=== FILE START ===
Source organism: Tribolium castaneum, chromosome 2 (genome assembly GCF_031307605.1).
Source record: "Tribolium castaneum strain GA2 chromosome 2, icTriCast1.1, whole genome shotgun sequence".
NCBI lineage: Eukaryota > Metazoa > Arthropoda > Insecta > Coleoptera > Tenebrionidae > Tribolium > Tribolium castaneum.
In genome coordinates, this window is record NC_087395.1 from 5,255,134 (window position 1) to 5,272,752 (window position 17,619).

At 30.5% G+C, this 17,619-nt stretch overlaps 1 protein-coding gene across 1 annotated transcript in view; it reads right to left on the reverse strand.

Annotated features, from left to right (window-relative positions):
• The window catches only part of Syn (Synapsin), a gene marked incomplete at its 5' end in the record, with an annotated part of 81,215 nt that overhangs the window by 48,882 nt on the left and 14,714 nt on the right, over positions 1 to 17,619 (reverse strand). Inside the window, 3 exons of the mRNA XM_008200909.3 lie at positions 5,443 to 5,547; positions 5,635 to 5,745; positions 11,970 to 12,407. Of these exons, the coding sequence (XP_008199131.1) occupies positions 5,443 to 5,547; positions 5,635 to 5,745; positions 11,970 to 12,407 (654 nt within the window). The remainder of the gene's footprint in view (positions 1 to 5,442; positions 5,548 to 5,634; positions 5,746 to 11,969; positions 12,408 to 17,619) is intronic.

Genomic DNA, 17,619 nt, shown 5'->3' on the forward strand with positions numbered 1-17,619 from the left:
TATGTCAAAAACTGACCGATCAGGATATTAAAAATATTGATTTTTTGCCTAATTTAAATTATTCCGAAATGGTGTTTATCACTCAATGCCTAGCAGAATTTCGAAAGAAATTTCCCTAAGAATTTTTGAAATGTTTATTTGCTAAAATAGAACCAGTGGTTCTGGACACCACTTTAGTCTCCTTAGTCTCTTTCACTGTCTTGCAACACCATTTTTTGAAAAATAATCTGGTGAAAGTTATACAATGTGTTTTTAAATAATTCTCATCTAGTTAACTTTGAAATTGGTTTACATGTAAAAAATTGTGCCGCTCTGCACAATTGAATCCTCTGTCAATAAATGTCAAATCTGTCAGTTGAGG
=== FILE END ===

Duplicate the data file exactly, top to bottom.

Source organism: Tribolium castaneum, chromosome 2 (genome assembly GCF_031307605.1).
Source record: "Tribolium castaneum strain GA2 chromosome 2, icTriCast1.1, whole genome shotgun sequence".
NCBI lineage: Eukaryota > Metazoa > Arthropoda > Insecta > Coleoptera > Tenebrionidae > Tribolium > Tribolium castaneum.
In genome coordinates, this window is record NC_087395.1 from 5,255,134 (window position 1) to 5,272,752 (window position 17,619).

At 30.5% G+C, this 17,619-nt stretch overlaps 1 protein-coding gene across 1 annotated transcript in view; it reads right to left on the reverse strand.

Annotated features, from left to right (window-relative positions):
• The window catches only part of Syn (Synapsin), a gene marked incomplete at its 5' end in the record, with an annotated part of 81,215 nt that overhangs the window by 48,882 nt on the left and 14,714 nt on the right, over positions 1 to 17,619 (reverse strand). Inside the window, 3 exons of the mRNA XM_008200909.3 lie at positions 5,443 to 5,547; positions 5,635 to 5,745; positions 11,970 to 12,407. Of these exons, the coding sequence (XP_008199131.1) occupies positions 5,443 to 5,547; positions 5,635 to 5,745; positions 11,970 to 12,407 (654 nt within the window). The remainder of the gene's footprint in view (positions 1 to 5,442; positions 5,548 to 5,634; positions 5,746 to 11,969; positions 12,408 to 17,619) is intronic.

Genomic DNA, 17,619 nt, shown 5'->3' on the forward strand with positions numbered 1-17,619 from the left:
TATGTCAAAAACTGACCGATCAGGATATTAAAAATATTGATTTTTTGCCTAATTTAAATTATTCCGAAATGGTGTTTATCACTCAATGCCTAGCAGAATTTCGAAAGAAATTTCCCTAAGAATTTTTGAAATGTTTATTTGCTAAAATAGAACCAGTGGTTCTGGACACCACTTTAGTCTCCTTAGTCTCTTTCACTGTCTTGCAACACCATTTTTTGAAAAATAATCTGGTGAAAGTTATACAATGTGTTTTTAAATAATTCTCATCTAGTTAACTTTGAAATTGGTTTACATGTAAAAAATTGTGCCGCTCTGCACAATTGAATCCTCTGTCAATAAATGTCAAATCTGTCAGTTGAGG